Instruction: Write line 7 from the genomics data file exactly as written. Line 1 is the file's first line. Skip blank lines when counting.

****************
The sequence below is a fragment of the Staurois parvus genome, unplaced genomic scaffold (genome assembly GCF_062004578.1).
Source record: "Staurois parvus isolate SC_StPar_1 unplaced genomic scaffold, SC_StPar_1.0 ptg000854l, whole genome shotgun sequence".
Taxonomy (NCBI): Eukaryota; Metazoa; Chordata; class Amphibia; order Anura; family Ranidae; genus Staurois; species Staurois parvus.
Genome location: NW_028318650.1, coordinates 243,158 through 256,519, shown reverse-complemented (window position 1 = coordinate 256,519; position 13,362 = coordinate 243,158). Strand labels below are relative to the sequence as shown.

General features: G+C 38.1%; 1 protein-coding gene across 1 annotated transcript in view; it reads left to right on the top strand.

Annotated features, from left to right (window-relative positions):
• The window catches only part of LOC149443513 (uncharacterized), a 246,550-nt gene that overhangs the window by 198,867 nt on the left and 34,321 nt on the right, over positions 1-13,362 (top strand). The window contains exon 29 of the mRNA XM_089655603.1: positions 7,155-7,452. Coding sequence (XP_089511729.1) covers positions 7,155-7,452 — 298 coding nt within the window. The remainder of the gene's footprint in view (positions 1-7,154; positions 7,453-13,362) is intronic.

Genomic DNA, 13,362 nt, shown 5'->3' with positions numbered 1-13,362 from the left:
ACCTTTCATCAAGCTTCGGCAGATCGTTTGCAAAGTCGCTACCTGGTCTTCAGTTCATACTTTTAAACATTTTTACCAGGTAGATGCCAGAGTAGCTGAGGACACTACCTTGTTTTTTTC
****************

• The window catches only part of LOC149443513 (uncharacterized), a 246,550-nt gene that overhangs the window by 198,867 nt on the left and 34,321 nt on the right, over positions 1-13,362 (top strand). The window contains exon 29 of the mRNA XM_089655603.1: positions 7,155-7,452. Coding sequence (XP_089511729.1) covers positions 7,155-7,452 — 298 coding nt within the window. The remainder of the gene's footprint in view (positions 1-7,154; positions 7,453-13,362) is intronic.